3 Days in Bangladesh. Some thoughts
On a flight to Bangladesh to attend a friend’s wedding. Roaming around the airport like a mindless zombie, fighting the temptation to spend any money on frivolous items designed to make you splurge. Going through the bookstores and looking at the titles on display, taking in deep breathes hoping some of the knowledge is transmitted over the air. But of course, nothing really sinks in. The flu and running nose do not really help. Went to the pharmacy to buy some medication for the running nose and cough. The pharmacist is clearly someone from Hong Kong and extremely grumpy. With long retail hours and a dead end job, I do not blame him. The dream of working hard, securing a degree seems like years ago with a mortgage, bills and other miscellaneous items to pay for and no other relevant skills to jump to a different industry that can offer the same pay with the existing skill sets. He offers the liquid cough syrup. I have concerns with the ridiculous air security rules I am unable to board the plane. And personally I hate cough syrups. He sarcastically and aggressively states that he knows the rules very very well. I do not doubt that. And looking at his annoyance, I cannot help but pity him. I told him if it would be possible to offer a tablet form, mostly because it was a personal preference. He hands them over grudgingly. I proceed to pay and head over to my gate.
Security enters me of all my possessions while I walk through the metal detector hoping nothing sets off the alarm and be subjected to a search that would yield nothing. The whole notion of combating terrorists with crude psychological barriers causes nothing but annoyance and desensitization to actual incidents. The boarding time arrives shortly. I go onboard to see the plane full. To my dismay, I do get the middle seat. But just my luck that the seat on my left was empty. I was even offered the exit row.
The flight was a pleasant enough one. Seeing hard workers return home. A whole month of their salary to see home. A concept very foreign to me. Both home and having to pay exorbitant percentage of my earnings to see loved ones. There is a feeling of hope and love in the air despite the smell of sweat and cramped bodies due to faulty air conditioning. The happiness to know they will see their loved ones in a few hours after being apart for so long. The toys for their children. The gifts for their wives. The hard earned money used to change for things to bring a smile to those back home who have not seen a drone or being gouged to purchase any form of technology. It enrages me somewhat that this happens. The disparity between rich and poor is beyond the amount in the bank but also in the barriers set up. The flight attendants were very nice and polite to me, in a plane full of Bangladeshis. However the treatment to the Bangladeshis were curt, rude and threatening. Did we not pay the same price for the tickets? Do stereotypes hold people back and cause people to be disadvantaged? I am starting to believe they do. The flight and tranquility has given me some time to think about the upcoming trip to New York. Drawing on my past experience of having everyone in the team present regardless of language abilities. That is what team is. What about breaking down barriers, to go beyond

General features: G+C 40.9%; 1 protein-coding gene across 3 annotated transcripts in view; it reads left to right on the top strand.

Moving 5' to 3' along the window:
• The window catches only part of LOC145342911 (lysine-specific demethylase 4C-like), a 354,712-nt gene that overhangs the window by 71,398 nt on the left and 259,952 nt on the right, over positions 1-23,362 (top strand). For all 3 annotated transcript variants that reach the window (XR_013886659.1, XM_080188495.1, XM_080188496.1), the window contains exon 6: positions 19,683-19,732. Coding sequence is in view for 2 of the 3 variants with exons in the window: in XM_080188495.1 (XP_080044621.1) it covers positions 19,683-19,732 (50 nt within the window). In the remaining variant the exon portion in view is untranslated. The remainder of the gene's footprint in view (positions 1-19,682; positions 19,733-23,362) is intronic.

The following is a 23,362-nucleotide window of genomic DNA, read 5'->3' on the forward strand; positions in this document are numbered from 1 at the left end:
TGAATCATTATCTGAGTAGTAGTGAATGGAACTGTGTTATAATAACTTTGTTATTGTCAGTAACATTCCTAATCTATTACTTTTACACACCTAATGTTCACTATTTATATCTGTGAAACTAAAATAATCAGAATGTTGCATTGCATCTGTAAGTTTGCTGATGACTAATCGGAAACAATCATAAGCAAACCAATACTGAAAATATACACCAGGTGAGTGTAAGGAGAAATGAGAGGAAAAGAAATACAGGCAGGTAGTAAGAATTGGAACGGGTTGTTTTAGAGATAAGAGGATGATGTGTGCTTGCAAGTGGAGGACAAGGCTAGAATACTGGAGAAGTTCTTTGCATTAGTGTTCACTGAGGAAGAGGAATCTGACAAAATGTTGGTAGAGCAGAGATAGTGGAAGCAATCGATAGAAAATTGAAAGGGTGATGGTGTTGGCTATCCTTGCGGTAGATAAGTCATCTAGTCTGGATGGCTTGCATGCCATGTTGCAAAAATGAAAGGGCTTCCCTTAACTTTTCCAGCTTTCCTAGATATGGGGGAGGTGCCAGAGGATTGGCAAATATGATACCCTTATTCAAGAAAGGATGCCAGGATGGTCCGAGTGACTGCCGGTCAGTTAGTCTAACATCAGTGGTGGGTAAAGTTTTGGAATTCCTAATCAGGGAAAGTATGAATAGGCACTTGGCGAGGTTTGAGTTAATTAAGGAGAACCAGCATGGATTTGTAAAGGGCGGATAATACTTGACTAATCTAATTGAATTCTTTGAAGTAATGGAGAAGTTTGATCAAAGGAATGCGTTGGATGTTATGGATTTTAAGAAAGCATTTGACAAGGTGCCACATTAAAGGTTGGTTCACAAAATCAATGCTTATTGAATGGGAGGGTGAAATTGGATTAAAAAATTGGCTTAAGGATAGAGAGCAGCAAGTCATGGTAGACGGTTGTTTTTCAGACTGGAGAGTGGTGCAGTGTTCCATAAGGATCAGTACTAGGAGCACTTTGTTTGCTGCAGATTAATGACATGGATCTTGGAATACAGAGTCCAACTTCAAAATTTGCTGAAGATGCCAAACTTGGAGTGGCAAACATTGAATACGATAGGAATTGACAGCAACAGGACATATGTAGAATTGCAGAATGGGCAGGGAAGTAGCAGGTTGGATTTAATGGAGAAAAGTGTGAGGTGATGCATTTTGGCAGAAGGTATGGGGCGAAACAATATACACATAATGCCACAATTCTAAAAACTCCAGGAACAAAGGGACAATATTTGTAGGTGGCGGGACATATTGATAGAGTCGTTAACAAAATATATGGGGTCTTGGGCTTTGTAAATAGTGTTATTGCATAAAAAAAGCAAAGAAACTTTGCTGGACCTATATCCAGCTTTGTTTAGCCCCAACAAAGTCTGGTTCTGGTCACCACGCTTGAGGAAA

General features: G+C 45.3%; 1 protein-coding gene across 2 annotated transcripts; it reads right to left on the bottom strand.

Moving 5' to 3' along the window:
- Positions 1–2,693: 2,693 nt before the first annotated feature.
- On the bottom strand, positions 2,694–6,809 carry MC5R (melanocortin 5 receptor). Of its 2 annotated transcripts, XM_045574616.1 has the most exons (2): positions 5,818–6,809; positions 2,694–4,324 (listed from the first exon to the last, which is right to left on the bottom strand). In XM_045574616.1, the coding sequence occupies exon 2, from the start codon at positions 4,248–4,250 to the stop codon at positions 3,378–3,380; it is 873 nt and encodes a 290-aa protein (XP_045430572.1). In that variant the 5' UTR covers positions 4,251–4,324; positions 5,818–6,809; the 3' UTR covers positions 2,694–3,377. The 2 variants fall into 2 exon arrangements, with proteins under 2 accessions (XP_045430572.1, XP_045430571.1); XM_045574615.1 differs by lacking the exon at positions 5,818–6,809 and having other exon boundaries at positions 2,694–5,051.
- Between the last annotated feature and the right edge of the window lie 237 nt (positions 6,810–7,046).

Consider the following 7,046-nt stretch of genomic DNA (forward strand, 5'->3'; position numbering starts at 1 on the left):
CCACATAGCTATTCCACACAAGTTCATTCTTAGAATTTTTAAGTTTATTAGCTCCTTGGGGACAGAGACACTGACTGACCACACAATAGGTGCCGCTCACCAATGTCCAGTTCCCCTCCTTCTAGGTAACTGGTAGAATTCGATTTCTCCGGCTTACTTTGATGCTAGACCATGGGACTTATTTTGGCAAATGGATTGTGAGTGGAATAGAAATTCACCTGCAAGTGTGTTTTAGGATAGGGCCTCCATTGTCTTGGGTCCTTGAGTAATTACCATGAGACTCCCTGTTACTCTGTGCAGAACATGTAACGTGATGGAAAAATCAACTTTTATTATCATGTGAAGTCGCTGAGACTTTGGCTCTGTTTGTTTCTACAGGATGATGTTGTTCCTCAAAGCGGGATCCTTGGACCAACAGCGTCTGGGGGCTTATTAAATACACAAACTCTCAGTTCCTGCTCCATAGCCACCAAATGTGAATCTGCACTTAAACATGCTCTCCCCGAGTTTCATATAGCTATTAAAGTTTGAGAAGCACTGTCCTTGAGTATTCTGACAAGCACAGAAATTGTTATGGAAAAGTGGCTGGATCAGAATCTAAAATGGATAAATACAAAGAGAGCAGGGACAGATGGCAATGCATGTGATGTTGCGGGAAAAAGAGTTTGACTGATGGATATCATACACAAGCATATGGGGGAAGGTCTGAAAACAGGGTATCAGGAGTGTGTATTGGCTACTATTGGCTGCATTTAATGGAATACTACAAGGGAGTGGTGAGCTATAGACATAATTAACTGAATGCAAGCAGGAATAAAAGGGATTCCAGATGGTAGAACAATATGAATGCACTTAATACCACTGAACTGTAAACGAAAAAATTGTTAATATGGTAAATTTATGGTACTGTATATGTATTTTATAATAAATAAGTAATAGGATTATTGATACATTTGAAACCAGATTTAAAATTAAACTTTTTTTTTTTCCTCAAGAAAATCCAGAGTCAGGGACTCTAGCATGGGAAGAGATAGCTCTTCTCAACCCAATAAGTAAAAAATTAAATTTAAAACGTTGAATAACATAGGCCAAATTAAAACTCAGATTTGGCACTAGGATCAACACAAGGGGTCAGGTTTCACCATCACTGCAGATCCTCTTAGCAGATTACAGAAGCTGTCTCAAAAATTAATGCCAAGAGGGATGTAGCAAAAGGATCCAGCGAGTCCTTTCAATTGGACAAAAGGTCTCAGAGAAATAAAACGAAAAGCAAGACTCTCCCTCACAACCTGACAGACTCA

The plane is landing and I will need to pack my iPad Pro (2.5 months of their salary). I sit here and think about what would have happened if it had been me born in their country.
The folks in Bangladesh are aggressive for business. The driver that brought me back to the hotel yesterday offered a cheaper service and tried to undercut the hotel by 50%. This highlights a few things:
- The hotel is really not paying him enough if profit margins are more than 50%
- Bangladeshis are risk takers to get out of their current predicament
- The state of affairs is really quite bad
It was quite brilliant how he maneuvered into that conversation. After landing the opening moves were to ask about my flight, what is my purpose of visit. Upon learning I was here for tourism, immediately offer driving services that are cheaper than the hotel (since it is most likely out of my own pocket instead of expensed to company). And then along the ride introduce me to various landmarks (mostly hotels) along the way. (So offer service, justify service)